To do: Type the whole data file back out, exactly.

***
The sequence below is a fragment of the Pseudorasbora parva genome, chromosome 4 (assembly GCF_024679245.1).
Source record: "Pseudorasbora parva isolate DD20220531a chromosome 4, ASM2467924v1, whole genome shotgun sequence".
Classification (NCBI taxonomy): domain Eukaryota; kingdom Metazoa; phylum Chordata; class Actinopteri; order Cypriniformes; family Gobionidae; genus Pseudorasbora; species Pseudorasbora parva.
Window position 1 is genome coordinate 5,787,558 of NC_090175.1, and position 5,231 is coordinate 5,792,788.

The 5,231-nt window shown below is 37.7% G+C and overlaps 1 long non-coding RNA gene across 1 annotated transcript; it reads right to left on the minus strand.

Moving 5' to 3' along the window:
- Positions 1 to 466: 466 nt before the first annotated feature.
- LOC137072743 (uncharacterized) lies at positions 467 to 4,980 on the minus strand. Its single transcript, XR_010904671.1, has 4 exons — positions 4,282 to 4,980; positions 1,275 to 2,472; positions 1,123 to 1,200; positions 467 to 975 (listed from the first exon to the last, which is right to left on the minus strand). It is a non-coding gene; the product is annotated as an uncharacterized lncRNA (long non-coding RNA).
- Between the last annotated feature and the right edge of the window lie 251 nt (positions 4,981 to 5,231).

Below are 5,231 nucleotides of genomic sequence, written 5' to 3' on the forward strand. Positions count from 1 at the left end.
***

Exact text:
The sequence below is a fragment of the Pseudorasbora parva genome, chromosome 4 (assembly GCF_024679245.1).
Source record: "Pseudorasbora parva isolate DD20220531a chromosome 4, ASM2467924v1, whole genome shotgun sequence".
Classification (NCBI taxonomy): domain Eukaryota; kingdom Metazoa; phylum Chordata; class Actinopteri; order Cypriniformes; family Gobionidae; genus Pseudorasbora; species Pseudorasbora parva.
Window position 1 is genome coordinate 5,787,558 of NC_090175.1, and position 5,231 is coordinate 5,792,788.

The 5,231-nt window shown below is 37.7% G+C and overlaps 1 long non-coding RNA gene across 1 annotated transcript; it reads right to left on the minus strand.

Moving 5' to 3' along the window:
- Positions 1 to 466: 466 nt before the first annotated feature.
- LOC137072743 (uncharacterized) lies at positions 467 to 4,980 on the minus strand. Its single transcript, XR_010904671.1, has 4 exons — positions 4,282 to 4,980; positions 1,275 to 2,472; positions 1,123 to 1,200; positions 467 to 975 (listed from the first exon to the last, which is right to left on the minus strand). It is a non-coding gene; the product is annotated as an uncharacterized lncRNA (long non-coding RNA).
- Between the last annotated feature and the right edge of the window lie 251 nt (positions 4,981 to 5,231).

Below are 5,231 nucleotides of genomic sequence, written 5' to 3' on the forward strand. Positions count from 1 at the left end.